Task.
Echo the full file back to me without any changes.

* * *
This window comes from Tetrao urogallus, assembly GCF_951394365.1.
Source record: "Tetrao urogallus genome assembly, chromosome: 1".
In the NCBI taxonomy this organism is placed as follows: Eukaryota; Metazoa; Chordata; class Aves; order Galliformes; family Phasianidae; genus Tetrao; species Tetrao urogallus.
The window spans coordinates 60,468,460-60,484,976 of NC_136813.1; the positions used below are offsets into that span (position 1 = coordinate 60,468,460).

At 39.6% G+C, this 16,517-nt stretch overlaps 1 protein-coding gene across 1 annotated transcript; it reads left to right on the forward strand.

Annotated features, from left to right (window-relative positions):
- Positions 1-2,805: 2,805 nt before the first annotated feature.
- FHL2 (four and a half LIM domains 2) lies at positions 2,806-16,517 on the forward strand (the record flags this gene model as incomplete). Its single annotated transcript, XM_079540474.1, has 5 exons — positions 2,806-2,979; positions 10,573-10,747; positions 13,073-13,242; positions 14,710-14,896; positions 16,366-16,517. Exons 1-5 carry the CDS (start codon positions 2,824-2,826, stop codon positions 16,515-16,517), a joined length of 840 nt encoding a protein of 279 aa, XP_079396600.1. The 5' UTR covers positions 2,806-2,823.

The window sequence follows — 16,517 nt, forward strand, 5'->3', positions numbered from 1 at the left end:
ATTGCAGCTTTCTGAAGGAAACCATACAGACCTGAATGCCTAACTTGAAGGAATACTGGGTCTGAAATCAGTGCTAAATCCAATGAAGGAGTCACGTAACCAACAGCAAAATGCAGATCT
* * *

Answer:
This window comes from Tetrao urogallus, assembly GCF_951394365.1.
Source record: "Tetrao urogallus genome assembly, chromosome: 1".
In the NCBI taxonomy this organism is placed as follows: Eukaryota; Metazoa; Chordata; class Aves; order Galliformes; family Phasianidae; genus Tetrao; species Tetrao urogallus.
The window spans coordinates 60,468,460-60,484,976 of NC_136813.1; the positions used below are offsets into that span (position 1 = coordinate 60,468,460).

At 39.6% G+C, this 16,517-nt stretch overlaps 1 protein-coding gene across 1 annotated transcript; it reads left to right on the forward strand.

Annotated features, from left to right (window-relative positions):
- Positions 1-2,805: 2,805 nt before the first annotated feature.
- FHL2 (four and a half LIM domains 2) lies at positions 2,806-16,517 on the forward strand (the record flags this gene model as incomplete). Its single annotated transcript, XM_079540474.1, has 5 exons — positions 2,806-2,979; positions 10,573-10,747; positions 13,073-13,242; positions 14,710-14,896; positions 16,366-16,517. Exons 1-5 carry the CDS (start codon positions 2,824-2,826, stop codon positions 16,515-16,517), a joined length of 840 nt encoding a protein of 279 aa, XP_079396600.1. The 5' UTR covers positions 2,806-2,823.

The window sequence follows — 16,517 nt, forward strand, 5'->3', positions numbered from 1 at the left end:
ATTGCAGCTTTCTGAAGGAAACCATACAGACCTGAATGCCTAACTTGAAGGAATACTGGGTCTGAAATCAGTGCTAAATCCAATGAAGGAGTCACGTAACCAACAGCAAAATGCAGATCT